Traditions strengthen the University Spirit
Usually begun and continued by students, traditions are unwritten established activities or events. Many traditions come and go, but most are carried on my word of mouth to the next class or generation. Supported by the university community, traditions connect us all to our alma mater.
We Keep Traditions Alive!
- Carillon Bells – located in the Alumni Memorial Chapel, the bells chime on the hour and play tunes at noon and 5 p.m.
- Golden Graduates – the 50-year reunion class, recognized at Homecoming and Commencement
- Hanging of the Greens – a tradition since Lena C. Clauve, former UNM student and UNM Dean of Women, began it in the 1930s. The tradition started with students driving to the Sandia Mountains, where they would gather greenery, which they would use to decorate the Student Union Building.
- Homecoming – held each fall to welcome back alumni
- Homecoming King and Queen – the student body elects a king and queen and six attendants (three male and three female) to serve as the homecoming court. The first homecoming queen was crowned in 1935. The crowning of the king began in 1980.
- Lobo Day – a celebration for the founding date of the University, February 28, 1889.
- Lobo Head – extend the second and fifth fingers and touch the thumb to the third and fourth fingers, cheering, "Everyone's a Lobo! Woof! Woof! Woof!"
- Nizhoni Days – held in the spring, recognizing the Native American cultures
- Ring Ceremony – new graduates receive their UNM rings and dip their ringed hand into a vat of red dye (representing UNM Cherry).
- Stand and Clap at Basketball Games – fans stand and clap until each team makes its first basket.
- UNM Fiestas – an end-of-the-year celebration held in the spring, begun in 1948.
Times Have Changed . . .
- Cannon shot at Football Games – after every Lobo touchdown and when the team takes the field
- Class Memorials – it was customary for the graduating class to leave something behind on campus, e.g., the benches in front of Hodgin Hall.
- Electric U – a large illuminated "U" was placed atop Hodgin Hall in the 1920s and lighted when the Lobos were victorious.
- Freshmen Beanies – freshmen students had to wear a green beanie skullcap.
- Highland Line – streetcars originally made the trip up Railroad Avenue (now Central Avenue) to the University.
- House Decorating and Homecoming – the sororities and fraternities and many campus organizations decorated their houses and dorms during homecoming, and townspeople turned out in droves to see them.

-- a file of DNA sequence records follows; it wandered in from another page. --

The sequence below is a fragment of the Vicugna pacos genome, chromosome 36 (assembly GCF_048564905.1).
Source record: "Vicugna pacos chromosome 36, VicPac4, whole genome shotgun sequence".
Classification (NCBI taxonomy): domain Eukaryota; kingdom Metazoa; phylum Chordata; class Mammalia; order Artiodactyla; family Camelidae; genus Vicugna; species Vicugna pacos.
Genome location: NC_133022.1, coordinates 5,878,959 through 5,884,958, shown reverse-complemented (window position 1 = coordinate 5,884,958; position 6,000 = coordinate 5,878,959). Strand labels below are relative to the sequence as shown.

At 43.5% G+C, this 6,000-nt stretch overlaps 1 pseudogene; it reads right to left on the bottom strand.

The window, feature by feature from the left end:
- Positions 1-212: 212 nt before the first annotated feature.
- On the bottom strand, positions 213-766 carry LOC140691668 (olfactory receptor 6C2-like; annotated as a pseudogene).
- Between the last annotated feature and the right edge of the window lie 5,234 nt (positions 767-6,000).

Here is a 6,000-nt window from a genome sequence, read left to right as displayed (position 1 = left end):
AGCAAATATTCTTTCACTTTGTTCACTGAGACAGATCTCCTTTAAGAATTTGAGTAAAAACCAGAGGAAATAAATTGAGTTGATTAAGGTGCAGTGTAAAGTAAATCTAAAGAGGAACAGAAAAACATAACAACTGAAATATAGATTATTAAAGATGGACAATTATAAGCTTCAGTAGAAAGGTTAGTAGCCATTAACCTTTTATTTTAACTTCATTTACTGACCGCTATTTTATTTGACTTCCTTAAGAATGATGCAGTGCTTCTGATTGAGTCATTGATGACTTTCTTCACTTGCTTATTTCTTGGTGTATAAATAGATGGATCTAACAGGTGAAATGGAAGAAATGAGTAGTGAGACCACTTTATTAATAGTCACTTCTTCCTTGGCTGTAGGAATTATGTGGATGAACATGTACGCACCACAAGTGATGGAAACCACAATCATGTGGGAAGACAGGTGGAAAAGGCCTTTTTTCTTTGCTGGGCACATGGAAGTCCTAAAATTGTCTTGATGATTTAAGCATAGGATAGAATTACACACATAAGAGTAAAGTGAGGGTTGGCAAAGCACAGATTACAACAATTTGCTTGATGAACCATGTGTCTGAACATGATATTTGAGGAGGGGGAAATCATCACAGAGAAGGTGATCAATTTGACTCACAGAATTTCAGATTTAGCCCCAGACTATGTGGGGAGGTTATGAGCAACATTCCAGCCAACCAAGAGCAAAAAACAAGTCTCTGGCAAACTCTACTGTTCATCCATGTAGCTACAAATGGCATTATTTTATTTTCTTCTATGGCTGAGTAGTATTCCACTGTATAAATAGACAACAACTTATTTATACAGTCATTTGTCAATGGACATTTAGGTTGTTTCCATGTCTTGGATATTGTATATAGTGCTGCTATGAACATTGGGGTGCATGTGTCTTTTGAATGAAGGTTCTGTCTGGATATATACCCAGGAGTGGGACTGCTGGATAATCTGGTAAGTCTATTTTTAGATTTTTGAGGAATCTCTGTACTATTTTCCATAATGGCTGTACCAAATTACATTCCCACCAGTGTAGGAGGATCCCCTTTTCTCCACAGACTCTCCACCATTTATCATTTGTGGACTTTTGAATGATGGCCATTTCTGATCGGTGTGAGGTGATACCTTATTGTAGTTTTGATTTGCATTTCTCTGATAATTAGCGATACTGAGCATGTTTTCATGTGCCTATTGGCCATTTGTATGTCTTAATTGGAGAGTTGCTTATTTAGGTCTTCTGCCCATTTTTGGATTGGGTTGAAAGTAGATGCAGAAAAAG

- Mirage Yearbook – school annual, ended in 1979. The name Mirage was adopted by the Alumni Association magazine in 1985.
- Okie Joe's – a popular campus watering hole located at University and Central.
- U Mountain – the small hill at the end of Copper Avenue in the Sandia Foothills used to display a large whitewashed "U".
- Victory Bell – the bell was brought to all football games and rung to encourage spirit.
School Colors: Cherry and Silver
The most common origin of New Mexico's school colors dates back nearly 100 years. Apparently, the school colors in the early 1890s were black and gold. Ms. Harriet Jenness, a faculty member who taught drawing, delsarte (drama), penmanship and music, suggested a change in school colors because black and gold did not give a true feeling of New Mexico. She suggested the crimson evening glow of the majestic Sandia mountains to the east.
The silver came from when students and faculty took picnics in the Sandias and noted the Rio Grande looked like a silver ribbon winding through the valley below. Her ideas were enthusiastically adopted by the faculty and staff. The crimson was later changed to cherry, the color of a Sandia sunset. Miss Jenness died in 1895, two years before the colors were adopted as "official."
From 1973-79, turquoise was integrated into the official school colors, at least, for the athletics teams. The football team wore turquoise jerseys at home during those years. Cherry and silver returned as the predominant colors in 1980.
The University Seal and The University Logo
UNM President Edward Dundas MacQueen Gray designed the seal, which was adopted around 1912. It includes elements symbolizing the United States, France, the provinces and conquistadores of Spain, the Aztec Indians, and the American frontier. In 1914, the seal's Latin motto, Lux Hominum Vita, meaning "Light is the life of man," was added.
The University Logo began as a graphic for the UNM Centennial celebration in 1989, and was afterwards adopted as the new image for the university (to be used on official letterhead). Derived from the southwestern architecture of the university campus, it is a drawing of the Mesa Vista Hall tower.